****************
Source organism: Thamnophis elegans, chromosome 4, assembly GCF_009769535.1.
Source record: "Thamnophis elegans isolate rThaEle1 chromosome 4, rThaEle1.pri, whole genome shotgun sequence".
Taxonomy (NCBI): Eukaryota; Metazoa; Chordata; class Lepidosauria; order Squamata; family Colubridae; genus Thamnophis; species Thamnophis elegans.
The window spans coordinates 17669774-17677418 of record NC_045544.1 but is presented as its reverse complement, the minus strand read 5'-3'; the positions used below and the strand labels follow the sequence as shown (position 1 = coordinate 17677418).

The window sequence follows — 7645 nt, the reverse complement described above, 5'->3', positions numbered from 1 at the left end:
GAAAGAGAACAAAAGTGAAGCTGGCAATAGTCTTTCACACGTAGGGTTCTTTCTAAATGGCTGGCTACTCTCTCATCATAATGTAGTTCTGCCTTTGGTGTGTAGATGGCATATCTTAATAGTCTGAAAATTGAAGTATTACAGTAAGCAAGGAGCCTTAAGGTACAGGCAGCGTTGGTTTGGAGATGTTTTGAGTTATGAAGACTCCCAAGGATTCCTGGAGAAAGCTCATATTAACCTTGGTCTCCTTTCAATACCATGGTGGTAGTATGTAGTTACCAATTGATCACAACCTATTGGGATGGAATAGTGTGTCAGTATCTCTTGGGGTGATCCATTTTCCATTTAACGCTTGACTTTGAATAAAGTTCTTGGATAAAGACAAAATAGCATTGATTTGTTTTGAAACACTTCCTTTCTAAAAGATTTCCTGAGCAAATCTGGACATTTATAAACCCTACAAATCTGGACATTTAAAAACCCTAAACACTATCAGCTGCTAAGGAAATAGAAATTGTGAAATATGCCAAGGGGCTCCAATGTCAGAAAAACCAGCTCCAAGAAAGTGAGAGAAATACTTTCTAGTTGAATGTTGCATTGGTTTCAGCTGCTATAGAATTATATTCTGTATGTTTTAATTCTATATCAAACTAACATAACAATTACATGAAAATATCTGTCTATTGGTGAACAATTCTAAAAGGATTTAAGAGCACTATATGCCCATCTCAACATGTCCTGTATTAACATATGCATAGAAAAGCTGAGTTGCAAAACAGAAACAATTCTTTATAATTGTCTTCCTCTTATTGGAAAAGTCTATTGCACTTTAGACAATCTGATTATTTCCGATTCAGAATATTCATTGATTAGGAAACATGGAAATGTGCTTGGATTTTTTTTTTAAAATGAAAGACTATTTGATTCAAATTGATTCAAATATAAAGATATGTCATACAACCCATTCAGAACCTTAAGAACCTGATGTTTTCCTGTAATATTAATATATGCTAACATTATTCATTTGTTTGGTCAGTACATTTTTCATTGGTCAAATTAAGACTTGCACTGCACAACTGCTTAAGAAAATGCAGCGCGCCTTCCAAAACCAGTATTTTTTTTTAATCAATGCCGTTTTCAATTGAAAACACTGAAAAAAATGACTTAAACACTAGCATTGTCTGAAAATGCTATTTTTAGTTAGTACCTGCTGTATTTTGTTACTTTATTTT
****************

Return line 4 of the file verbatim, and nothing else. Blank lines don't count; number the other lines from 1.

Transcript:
The window spans coordinates 17669774-17677418 of record NC_045544.1 but is presented as its reverse complement, the minus strand read 5'-3'; the positions used below and the strand labels follow the sequence as shown (position 1 = coordinate 17677418).